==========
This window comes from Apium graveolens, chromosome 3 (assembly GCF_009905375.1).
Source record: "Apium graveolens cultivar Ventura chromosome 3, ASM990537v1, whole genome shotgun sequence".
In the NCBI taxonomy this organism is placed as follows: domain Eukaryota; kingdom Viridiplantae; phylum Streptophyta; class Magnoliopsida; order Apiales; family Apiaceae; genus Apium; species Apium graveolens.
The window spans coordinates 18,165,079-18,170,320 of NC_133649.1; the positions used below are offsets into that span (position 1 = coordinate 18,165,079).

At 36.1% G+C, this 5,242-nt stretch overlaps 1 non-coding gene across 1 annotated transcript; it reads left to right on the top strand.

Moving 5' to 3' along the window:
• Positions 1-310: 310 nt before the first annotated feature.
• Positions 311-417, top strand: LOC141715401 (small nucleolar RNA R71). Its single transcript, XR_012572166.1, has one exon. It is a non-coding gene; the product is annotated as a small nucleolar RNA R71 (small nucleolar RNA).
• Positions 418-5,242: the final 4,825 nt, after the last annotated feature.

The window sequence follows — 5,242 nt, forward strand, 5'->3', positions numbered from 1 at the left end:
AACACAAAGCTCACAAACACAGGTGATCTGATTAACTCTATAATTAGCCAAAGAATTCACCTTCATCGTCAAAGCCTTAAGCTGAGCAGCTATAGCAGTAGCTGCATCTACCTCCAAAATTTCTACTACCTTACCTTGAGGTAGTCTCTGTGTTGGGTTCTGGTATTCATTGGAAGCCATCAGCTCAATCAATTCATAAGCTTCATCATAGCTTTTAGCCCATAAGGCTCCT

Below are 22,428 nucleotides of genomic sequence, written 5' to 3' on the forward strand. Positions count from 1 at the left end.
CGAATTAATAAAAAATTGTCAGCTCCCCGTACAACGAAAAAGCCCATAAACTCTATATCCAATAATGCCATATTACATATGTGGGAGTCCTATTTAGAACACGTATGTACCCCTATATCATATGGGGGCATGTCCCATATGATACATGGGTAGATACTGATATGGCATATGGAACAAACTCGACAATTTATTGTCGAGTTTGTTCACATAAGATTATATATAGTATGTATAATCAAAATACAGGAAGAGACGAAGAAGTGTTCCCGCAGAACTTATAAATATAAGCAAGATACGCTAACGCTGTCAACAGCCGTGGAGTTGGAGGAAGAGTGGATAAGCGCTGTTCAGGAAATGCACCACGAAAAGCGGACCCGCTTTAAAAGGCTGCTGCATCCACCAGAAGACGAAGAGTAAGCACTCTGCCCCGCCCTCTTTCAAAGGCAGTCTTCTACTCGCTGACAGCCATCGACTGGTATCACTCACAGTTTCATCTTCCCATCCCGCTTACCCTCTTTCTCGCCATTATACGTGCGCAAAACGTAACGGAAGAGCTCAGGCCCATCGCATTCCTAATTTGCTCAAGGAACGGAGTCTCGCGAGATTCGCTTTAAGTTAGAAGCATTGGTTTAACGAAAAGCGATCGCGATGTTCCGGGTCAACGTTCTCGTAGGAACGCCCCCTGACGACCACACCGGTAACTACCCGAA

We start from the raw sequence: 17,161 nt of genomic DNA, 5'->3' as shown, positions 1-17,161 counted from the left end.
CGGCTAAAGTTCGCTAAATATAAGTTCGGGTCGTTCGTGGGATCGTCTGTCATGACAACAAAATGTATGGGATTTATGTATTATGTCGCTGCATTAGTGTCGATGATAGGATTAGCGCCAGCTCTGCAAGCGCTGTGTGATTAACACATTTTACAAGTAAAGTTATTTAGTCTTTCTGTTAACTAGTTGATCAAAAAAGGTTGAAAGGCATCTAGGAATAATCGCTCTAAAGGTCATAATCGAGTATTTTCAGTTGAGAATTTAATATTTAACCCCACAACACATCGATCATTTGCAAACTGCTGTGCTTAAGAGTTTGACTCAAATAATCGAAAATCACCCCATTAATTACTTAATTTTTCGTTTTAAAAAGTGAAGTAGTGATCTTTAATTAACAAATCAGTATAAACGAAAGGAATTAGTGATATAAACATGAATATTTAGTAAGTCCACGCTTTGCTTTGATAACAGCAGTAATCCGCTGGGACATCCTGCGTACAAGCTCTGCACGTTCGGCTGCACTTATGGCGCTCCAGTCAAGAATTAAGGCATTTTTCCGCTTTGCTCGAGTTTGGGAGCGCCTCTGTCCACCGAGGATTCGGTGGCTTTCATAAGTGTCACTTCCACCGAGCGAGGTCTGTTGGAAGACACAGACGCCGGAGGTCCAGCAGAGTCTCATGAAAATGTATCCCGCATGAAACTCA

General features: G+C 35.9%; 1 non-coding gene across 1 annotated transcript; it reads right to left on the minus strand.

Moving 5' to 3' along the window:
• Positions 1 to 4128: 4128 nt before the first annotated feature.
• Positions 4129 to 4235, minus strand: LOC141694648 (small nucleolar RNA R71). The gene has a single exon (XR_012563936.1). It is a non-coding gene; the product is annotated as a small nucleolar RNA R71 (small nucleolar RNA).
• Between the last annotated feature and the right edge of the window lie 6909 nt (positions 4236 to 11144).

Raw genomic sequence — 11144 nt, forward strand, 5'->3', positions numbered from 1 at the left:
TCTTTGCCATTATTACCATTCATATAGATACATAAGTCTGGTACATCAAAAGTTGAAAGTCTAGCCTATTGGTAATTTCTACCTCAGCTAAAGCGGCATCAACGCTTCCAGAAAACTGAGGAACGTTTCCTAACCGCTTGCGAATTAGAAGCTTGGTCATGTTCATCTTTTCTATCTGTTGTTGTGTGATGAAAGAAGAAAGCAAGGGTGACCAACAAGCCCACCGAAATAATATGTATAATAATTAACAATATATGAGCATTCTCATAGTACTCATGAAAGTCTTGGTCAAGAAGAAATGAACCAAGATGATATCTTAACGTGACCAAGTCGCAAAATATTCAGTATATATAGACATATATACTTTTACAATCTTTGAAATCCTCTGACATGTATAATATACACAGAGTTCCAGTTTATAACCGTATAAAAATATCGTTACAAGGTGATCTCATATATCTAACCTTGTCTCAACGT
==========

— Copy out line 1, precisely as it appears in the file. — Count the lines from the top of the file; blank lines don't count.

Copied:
This window comes from Apium graveolens, chromosome 3 (assembly GCF_009905375.1).